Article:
Cat’s claw (Uña de gato)

Cat’s claw (Uña de gato)

Uncaria tomentosa

Reserva Nantar, Morona-Santiago, Ecuador


What is it? Uña de gato, which means ‘cat’s claw’ in Spanish, has been used for centuries by numerous Amerindian peoples. Uña de Gato is a woody vine and gets its name because the thorns it has on its tendrils look exactly like cat’s claws. It needs its cat’s claws to help it cling onto other plants as it grows upwards through the forest canopy.

What is it used for? Uña de gato has many medicinal uses but the Shuar people of Southern Ecuador make a tea from its leaves or bark to cure stomach-ache.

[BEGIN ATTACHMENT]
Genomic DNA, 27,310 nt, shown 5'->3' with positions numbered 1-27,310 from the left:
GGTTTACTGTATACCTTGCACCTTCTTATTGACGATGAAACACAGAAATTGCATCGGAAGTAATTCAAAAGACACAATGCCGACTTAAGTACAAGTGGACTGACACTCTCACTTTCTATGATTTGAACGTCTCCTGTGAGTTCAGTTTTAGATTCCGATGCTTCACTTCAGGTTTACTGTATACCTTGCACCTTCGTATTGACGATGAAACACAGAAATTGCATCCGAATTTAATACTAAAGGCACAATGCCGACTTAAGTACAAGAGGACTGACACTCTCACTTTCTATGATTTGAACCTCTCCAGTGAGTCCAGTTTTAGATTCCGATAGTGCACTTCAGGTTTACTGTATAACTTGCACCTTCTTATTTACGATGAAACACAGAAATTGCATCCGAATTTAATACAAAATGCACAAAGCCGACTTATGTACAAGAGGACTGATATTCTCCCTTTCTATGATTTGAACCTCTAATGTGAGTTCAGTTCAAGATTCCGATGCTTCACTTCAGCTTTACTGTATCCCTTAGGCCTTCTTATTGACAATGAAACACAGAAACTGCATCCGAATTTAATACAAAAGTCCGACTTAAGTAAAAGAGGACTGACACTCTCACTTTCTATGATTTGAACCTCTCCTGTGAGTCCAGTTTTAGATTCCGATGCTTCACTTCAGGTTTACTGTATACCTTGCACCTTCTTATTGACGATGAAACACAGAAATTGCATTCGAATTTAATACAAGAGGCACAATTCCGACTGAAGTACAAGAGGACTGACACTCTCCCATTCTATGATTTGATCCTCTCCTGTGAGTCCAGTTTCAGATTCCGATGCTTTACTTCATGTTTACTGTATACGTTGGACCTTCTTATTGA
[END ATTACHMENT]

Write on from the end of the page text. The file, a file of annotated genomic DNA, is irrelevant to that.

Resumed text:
Is it still being used today? The Shuar traditionally use around 20 wild plant species that they gather from the rainforest to cure illnesses. A lot of these plants, including uña de gato, are still in use, even though most Shuar now have regular access to free health care. Many of our own medicines come from rainforest plants and uña de gato is one of these.

Linked objects:

Chontaduro palm

Copal resin

Fer-de-lance snake (equis)